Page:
Francois Hollande called for Europe to unite on the issue, but said he would wait for the Congress vote.
The US Senate has passed a broad immigration reform bill that includes a path to citizenship for an estimated 11 million undocumented immigrants.
The 68-32 vote comes after months of debate and a recent deal to boost border security spending significantly.
But the legislation faces a tough road in the more conservative House.
House Speaker John Boehner has said he will not advance legislation that lacks support of most of his fellow Republicans, who remain resistant.
After the bill’s passage on Thursday, President Barack Obama said the vote brought the US “a critical step closer to fixing our broken immigration system once and for all”.
“Today, the Senate did its job,” Barack Obama said in a statement.
“It’s now up to the House to do the same.”
Barack Obama has made immigration a top priority for his second term, asking Congress to deliver a bill for him to sign by autumn.
As the vote was held on Thursday afternoon, Senate Majority Leader Harry Reid, a Democrat, made the rare request of asking all 99 of his colleagues to be present and to vote from their desks.
“This is not a vote where people should be straggling in,” Harry Reid said.
The US Senate has passed a broad immigration reform bill that includes a path to citizenship for an estimated 11 million undocumented immigrants.
After the vote, members of the bipartisan group that negotiated the original bill, known as the Gang of Eight, thanked the broad coalition that had backed immigration reform efforts.
One member of the group, Democratic Senator Dick Durbin, said the voices of young undocumented immigrants “had made a difference”.
Republican Senator Lindsey Graham said the bill’s border security measures had “exceeded every expectation I had”, and said the bill had “practically militarized the border”.
Forward movement on the bill comes shortly after two Republican senators this week brokered a compromise to increase the bill’s funding of border security measures. An amendment that added an additional 20,000 border security agents was passed on Wednesday.
Earlier, the non-partisan Congressional Budget Office estimated the legislation, without the increased border funds, would reduce the US budget deficit by $175 billion over 10 years and boost economic growth.
And analysts say many Republicans acknowledge reforming the immigration system will be key for their election prospects in the future as Hispanics become an increasingly important voter bloc.
On Thursday, John Boehner, the Republican House speaker, said the House would not take up the Senate bill directly.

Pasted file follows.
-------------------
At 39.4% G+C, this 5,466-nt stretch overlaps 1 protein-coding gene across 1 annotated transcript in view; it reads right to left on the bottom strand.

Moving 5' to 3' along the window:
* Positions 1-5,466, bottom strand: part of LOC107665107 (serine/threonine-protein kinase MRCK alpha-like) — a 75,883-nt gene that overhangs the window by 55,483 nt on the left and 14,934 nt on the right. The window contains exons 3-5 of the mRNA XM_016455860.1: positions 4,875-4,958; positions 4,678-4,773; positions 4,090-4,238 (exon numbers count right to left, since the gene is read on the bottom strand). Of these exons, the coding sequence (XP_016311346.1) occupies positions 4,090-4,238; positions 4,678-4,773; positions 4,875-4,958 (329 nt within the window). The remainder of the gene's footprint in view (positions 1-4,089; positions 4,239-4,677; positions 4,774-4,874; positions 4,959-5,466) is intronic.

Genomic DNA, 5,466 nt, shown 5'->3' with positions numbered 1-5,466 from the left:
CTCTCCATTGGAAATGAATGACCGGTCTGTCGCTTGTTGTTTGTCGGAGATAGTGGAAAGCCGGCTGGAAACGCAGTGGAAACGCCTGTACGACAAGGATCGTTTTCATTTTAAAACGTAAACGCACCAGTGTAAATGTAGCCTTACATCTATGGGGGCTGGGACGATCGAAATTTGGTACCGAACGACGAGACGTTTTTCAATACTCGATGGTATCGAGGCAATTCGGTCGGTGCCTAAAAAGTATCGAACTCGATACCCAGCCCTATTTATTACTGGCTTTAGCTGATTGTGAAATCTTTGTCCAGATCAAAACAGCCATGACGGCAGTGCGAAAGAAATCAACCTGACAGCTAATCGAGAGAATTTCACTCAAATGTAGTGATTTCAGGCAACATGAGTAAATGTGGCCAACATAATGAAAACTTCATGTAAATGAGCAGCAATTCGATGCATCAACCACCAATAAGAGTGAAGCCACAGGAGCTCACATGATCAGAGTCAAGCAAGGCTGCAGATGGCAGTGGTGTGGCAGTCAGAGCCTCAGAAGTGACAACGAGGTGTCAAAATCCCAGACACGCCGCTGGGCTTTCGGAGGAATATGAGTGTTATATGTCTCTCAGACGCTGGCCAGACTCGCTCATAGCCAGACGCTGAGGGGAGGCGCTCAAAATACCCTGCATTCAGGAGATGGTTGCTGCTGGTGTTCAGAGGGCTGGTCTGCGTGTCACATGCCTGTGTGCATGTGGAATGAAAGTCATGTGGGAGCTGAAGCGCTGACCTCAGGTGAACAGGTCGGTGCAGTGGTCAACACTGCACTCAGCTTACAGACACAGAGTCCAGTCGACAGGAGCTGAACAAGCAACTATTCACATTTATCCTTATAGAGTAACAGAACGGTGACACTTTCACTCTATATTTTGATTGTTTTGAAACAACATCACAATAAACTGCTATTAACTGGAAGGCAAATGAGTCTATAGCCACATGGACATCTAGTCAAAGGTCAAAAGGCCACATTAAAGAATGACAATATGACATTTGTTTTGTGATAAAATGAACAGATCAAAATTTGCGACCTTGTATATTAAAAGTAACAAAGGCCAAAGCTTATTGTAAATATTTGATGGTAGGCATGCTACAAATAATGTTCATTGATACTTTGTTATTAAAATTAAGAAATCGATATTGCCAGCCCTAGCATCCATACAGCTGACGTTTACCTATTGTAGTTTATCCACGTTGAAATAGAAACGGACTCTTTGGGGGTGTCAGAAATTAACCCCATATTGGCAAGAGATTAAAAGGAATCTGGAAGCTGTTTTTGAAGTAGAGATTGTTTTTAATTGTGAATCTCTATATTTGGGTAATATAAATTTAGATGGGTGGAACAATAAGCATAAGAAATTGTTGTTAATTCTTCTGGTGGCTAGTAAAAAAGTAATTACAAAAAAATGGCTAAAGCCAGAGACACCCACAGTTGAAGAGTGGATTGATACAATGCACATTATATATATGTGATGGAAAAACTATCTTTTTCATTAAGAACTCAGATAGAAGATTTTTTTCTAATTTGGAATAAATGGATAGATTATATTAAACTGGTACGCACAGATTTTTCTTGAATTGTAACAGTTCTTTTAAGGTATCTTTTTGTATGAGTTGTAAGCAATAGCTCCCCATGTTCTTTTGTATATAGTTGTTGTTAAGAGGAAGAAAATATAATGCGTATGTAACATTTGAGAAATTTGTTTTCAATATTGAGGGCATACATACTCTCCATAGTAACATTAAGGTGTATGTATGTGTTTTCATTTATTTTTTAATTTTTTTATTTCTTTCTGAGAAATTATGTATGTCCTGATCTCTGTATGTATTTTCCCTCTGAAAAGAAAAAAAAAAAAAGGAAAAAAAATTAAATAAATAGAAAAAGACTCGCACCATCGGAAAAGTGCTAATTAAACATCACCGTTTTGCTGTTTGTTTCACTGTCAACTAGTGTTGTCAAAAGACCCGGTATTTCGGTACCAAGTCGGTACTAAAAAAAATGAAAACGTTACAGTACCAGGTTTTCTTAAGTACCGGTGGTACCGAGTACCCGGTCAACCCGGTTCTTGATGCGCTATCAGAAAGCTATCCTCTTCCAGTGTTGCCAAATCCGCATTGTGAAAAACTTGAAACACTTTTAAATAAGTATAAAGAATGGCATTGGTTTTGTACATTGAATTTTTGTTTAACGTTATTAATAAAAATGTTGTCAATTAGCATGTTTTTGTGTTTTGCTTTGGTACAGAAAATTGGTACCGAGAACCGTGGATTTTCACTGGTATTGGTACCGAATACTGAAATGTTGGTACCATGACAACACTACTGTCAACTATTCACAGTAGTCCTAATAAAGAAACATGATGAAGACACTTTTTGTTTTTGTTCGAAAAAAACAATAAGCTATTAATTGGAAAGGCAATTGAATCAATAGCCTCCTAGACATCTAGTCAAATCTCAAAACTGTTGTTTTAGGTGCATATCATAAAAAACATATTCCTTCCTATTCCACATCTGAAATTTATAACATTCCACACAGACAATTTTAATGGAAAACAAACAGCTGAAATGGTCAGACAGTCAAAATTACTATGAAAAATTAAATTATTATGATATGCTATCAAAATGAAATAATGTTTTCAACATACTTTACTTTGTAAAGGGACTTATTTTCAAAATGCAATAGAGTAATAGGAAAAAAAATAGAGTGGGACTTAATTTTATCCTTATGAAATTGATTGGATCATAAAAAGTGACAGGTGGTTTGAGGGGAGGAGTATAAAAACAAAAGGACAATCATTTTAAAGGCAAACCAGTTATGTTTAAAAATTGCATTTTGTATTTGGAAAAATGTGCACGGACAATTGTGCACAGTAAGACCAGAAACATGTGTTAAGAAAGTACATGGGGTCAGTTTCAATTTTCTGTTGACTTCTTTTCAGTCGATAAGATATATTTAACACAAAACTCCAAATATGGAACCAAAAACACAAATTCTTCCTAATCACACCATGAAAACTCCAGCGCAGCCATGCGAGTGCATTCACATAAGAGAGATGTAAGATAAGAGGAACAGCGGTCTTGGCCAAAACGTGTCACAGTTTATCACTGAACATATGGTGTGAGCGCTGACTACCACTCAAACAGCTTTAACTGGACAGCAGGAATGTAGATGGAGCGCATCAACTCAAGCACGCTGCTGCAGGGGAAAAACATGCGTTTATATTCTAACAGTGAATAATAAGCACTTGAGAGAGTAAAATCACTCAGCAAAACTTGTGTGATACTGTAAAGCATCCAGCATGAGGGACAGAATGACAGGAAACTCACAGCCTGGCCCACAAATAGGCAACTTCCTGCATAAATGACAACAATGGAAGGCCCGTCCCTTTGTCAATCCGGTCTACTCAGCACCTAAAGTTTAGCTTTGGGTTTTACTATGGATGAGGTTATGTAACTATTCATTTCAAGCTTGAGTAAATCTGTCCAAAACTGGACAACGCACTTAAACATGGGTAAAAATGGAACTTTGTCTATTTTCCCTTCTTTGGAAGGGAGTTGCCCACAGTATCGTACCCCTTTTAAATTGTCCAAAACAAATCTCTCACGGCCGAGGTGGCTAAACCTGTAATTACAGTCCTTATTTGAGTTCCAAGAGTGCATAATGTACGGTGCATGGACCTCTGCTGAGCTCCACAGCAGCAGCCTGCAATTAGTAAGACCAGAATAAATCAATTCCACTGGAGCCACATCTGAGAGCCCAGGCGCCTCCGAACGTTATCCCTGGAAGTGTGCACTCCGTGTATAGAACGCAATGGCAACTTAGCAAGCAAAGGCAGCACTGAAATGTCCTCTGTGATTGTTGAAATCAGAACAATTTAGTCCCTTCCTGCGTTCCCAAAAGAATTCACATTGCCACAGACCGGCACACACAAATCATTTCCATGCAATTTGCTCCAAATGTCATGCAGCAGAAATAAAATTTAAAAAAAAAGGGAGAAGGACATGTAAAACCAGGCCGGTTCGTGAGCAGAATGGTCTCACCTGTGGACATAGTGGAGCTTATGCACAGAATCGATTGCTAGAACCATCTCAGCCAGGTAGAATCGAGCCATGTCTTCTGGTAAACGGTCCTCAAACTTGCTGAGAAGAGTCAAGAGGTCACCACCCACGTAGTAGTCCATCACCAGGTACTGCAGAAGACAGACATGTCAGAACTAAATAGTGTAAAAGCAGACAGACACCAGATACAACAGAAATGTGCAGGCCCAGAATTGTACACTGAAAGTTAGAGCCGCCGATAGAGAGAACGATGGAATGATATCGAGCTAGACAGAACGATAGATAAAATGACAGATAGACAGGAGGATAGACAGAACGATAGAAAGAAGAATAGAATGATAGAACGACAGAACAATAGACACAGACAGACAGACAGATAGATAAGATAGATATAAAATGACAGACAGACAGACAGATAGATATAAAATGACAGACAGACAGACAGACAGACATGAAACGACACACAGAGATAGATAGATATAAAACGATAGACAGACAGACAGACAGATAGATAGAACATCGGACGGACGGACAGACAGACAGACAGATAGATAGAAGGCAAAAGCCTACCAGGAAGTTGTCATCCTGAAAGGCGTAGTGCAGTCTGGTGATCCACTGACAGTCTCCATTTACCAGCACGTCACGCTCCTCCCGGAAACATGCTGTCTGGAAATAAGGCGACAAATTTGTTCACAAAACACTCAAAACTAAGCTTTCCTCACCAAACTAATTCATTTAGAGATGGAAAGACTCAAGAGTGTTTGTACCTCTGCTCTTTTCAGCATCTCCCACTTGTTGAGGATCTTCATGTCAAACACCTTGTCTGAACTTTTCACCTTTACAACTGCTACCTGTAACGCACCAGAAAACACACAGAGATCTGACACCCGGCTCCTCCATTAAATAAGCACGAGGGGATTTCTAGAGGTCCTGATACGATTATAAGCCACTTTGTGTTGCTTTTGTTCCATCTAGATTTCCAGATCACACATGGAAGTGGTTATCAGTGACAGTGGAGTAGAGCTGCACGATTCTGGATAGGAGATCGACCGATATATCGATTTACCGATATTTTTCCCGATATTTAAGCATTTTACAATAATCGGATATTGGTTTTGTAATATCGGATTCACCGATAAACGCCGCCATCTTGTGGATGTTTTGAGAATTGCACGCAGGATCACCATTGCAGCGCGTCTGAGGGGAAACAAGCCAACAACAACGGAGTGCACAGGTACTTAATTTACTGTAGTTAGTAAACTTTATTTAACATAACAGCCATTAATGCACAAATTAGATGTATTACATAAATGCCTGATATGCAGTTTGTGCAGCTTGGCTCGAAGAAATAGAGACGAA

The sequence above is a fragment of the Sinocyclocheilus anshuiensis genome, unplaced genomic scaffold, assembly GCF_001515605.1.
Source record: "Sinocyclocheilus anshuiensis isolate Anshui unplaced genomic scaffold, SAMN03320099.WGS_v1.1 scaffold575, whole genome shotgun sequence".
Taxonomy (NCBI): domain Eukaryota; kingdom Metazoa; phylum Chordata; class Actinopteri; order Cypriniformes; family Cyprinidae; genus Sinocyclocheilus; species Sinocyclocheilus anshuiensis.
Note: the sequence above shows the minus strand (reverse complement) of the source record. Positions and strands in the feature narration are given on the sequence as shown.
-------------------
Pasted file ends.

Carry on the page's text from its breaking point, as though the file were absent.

“We’re going to do our own bill… that reflects the will of our majority and the will of the American people,” he said.
John Boehner’s comments cast doubt on the chances legislation will quickly reach Barack Obama’s desk, and could portend failure for immigration reform entirely, analysts say.
Separate bills designed by House Republicans include stricter border and interior security measures, employment checks and most significantly, no path to citizenship for undocumented immigrants.
Some Republicans believe such a programme rewards those who broke the law by immigrating to the country illegally.
Senator Chuck Grassley, who voted against the Senate bill, said he was counting on the House to pass legislation that is “much more tough”.
What’s in the Senate immigration bill?
Path to citizenship for immigrants who arrived illegally before 31 December 2011
Billions in funding for border security, including 20,000 new Border Patrol agents, and 700 miles of fencing
Requirement border security and fencing goals be met before these immigrants can become permanent residents
A start-up visa for foreign entrepreneurs; new visa programmes for low-skilled workers and the agricultural sector
All employers must use E-Verify, a programme to verify electronically each employee’s legal status within four years
Lindsay Marie Boehner, the daughter of House Speaker John Boehner, has tied the knot with her Jamaican-born love Dominic Lakhan in an intimate sunset ceremony set amid a lush Florida garden.
Lindsay Marie Boehner, 35, married construction worker Dominic Lakhan in a flowing white strapless gown that showed off a huge tattoo etched across her arm.
Dominic Lakhan, 38, looked smart in a grey suit with his waist-length dreadlocks on display as he waited for John Boehner to walk Lindsay Marie down the aisle at Sundy House in Delray Beach on Friday.